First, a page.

Lewis Wetzel Wildlife Management Area Hit by Drilling &
Public News Service – WV
29 May 2012
CHARLESTON, W.Va. – People living near a state wildlife preserve
are complaining that it is being torn up by natural gas drilling
& fracking operations.
The state of West Virginia does not own the mineral rights for the
Lewis Wetzel Wildlife Management Area, which is in Wetzel county.
Therefore, like a private landowner, the state has limited ability
to control activities by the three drilling companies operating on
12 large well-pads located in the game and hiking preserve.
Longtime Wetzel County resident Bill Hughes says he has repeatedly
complained about problems, including runaway erosion and heavy
truck traffic. “It’s a total embarrassment to the state to have
these things in their own back yard. Every resident, every
taxpayer in the state of West Virginia owns part of Lewis Wetzel.
I want my land taken care of better than this.”
State officials say they have the sites under investigation, and
inspectors are due there next week. Department of Environmental
Protection spokeswoman Kathy Cosco says her office is treating the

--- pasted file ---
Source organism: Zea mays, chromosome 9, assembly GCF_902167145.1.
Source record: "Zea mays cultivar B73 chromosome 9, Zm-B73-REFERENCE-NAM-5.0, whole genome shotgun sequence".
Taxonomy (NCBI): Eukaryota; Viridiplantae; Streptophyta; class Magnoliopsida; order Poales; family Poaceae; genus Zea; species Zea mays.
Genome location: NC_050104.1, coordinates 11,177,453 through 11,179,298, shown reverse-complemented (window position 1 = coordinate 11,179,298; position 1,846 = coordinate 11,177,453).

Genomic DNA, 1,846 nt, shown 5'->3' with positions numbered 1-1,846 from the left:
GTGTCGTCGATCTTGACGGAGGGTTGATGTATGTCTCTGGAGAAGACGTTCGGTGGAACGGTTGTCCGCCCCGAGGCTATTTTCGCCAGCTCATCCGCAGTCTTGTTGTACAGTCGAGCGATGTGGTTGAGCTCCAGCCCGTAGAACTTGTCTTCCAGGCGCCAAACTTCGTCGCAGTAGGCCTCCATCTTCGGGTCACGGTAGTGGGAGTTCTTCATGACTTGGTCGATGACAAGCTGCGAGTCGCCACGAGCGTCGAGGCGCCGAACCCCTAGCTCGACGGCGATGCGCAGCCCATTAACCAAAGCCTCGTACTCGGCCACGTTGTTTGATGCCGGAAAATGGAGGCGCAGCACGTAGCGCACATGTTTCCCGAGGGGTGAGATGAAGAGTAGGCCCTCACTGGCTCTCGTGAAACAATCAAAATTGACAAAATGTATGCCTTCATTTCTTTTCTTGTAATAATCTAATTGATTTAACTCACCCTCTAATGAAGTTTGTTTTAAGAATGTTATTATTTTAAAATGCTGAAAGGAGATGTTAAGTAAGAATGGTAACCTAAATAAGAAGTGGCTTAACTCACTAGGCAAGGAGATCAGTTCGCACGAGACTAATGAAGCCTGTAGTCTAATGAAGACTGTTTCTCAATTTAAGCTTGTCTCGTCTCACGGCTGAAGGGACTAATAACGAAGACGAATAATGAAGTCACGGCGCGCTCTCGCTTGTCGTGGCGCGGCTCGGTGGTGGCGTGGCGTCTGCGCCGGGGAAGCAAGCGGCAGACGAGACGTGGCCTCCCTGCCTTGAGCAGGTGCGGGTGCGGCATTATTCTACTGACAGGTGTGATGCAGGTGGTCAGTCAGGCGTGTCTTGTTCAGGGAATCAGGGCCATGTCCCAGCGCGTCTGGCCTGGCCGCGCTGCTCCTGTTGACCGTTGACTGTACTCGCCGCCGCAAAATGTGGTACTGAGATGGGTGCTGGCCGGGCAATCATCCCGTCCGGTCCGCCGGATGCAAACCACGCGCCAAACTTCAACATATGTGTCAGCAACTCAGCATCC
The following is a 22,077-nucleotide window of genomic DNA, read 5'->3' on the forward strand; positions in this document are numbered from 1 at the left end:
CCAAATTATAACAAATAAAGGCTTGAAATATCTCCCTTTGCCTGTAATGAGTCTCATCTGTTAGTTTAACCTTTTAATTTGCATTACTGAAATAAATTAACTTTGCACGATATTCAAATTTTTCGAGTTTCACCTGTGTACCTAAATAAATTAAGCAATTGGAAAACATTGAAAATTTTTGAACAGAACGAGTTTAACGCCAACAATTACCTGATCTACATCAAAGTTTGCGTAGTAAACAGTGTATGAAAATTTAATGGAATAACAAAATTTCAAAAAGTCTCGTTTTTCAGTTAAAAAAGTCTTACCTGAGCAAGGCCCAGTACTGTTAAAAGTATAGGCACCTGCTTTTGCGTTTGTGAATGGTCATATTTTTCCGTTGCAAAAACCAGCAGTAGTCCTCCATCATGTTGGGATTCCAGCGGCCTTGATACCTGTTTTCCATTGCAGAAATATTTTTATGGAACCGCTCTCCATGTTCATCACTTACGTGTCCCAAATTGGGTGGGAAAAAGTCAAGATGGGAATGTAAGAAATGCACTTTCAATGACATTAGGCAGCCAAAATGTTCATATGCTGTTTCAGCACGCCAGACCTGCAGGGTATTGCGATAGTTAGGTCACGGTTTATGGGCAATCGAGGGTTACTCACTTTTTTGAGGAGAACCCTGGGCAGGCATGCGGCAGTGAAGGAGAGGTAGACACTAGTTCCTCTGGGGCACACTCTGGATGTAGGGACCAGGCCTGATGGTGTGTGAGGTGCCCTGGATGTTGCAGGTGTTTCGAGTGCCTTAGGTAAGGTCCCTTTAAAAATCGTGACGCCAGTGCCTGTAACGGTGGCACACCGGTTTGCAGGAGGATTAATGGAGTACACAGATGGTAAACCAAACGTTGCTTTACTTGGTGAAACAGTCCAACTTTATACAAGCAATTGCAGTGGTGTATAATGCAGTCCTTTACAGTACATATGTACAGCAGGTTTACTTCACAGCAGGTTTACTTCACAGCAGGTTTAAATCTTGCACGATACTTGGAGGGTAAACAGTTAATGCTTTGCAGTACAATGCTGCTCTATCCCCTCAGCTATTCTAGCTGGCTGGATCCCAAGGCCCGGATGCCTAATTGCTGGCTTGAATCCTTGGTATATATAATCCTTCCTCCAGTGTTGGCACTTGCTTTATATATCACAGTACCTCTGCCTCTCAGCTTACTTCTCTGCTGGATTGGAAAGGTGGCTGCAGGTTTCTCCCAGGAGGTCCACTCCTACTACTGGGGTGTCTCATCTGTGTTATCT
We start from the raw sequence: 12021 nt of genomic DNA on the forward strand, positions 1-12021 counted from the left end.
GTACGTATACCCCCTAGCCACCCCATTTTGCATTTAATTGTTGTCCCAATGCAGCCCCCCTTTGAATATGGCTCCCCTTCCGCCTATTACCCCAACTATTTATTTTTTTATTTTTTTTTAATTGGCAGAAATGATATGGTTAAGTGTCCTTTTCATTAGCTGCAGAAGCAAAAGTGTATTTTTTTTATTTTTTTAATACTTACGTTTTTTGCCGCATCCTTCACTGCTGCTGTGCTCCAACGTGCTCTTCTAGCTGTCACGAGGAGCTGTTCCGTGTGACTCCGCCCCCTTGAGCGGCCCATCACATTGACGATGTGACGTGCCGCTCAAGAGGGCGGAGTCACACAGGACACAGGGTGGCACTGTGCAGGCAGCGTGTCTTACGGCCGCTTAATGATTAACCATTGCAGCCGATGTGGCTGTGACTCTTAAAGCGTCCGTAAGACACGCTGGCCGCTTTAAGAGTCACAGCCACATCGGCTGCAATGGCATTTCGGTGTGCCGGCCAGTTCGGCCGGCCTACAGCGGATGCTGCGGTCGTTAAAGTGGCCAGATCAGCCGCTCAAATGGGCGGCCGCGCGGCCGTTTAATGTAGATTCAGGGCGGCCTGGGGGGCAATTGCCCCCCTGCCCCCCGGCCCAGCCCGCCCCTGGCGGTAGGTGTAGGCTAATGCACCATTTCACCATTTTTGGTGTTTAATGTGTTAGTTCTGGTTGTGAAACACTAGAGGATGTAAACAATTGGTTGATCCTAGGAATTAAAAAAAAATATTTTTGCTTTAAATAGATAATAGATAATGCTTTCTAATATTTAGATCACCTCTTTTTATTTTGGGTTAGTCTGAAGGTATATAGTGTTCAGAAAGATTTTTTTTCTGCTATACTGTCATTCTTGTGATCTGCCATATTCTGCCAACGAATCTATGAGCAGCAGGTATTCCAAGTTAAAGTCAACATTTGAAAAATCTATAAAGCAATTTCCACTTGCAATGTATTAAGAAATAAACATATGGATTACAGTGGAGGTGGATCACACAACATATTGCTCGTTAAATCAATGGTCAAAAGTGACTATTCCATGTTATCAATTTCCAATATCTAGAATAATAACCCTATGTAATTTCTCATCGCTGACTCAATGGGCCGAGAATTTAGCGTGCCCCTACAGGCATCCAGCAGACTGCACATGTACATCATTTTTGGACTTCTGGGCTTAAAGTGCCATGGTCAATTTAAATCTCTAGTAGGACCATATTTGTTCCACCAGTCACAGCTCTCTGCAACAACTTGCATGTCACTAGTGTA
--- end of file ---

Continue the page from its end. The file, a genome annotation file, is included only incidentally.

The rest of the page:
complaints the same way they would on any private land. Overall,
she says, state regulators have been slowed by the need to hire
more inspectors and put a new law signed late last year into
“We’ve had to play catch-up. Industry and the market changed
things quickly, and so quite frankly what you find is the
regulation side is playing catch-up to the industry.”
Hughes says one problem is the level of commotion, the traffic and
industrial activity, in what should be quiet wilderness.
“Dirt, noise, diesel fumes, disturbances. I’m sure the deer are
having a hard time finding a place that’s a little bit of peace
and quiet for them.”
He says one of the big well pads, with a number of individual
drilling rigs on it, has been plagued by massive erosion that has
filled a nearby creek with mud. “Tree roots and the trees just
slipped on down the hill, and rainfall over the past month or two
has cut another channel because the old existing creek bed is
buried — there’s probably four or five foot of mud.”
The drilling companies did not return calls requesting comment.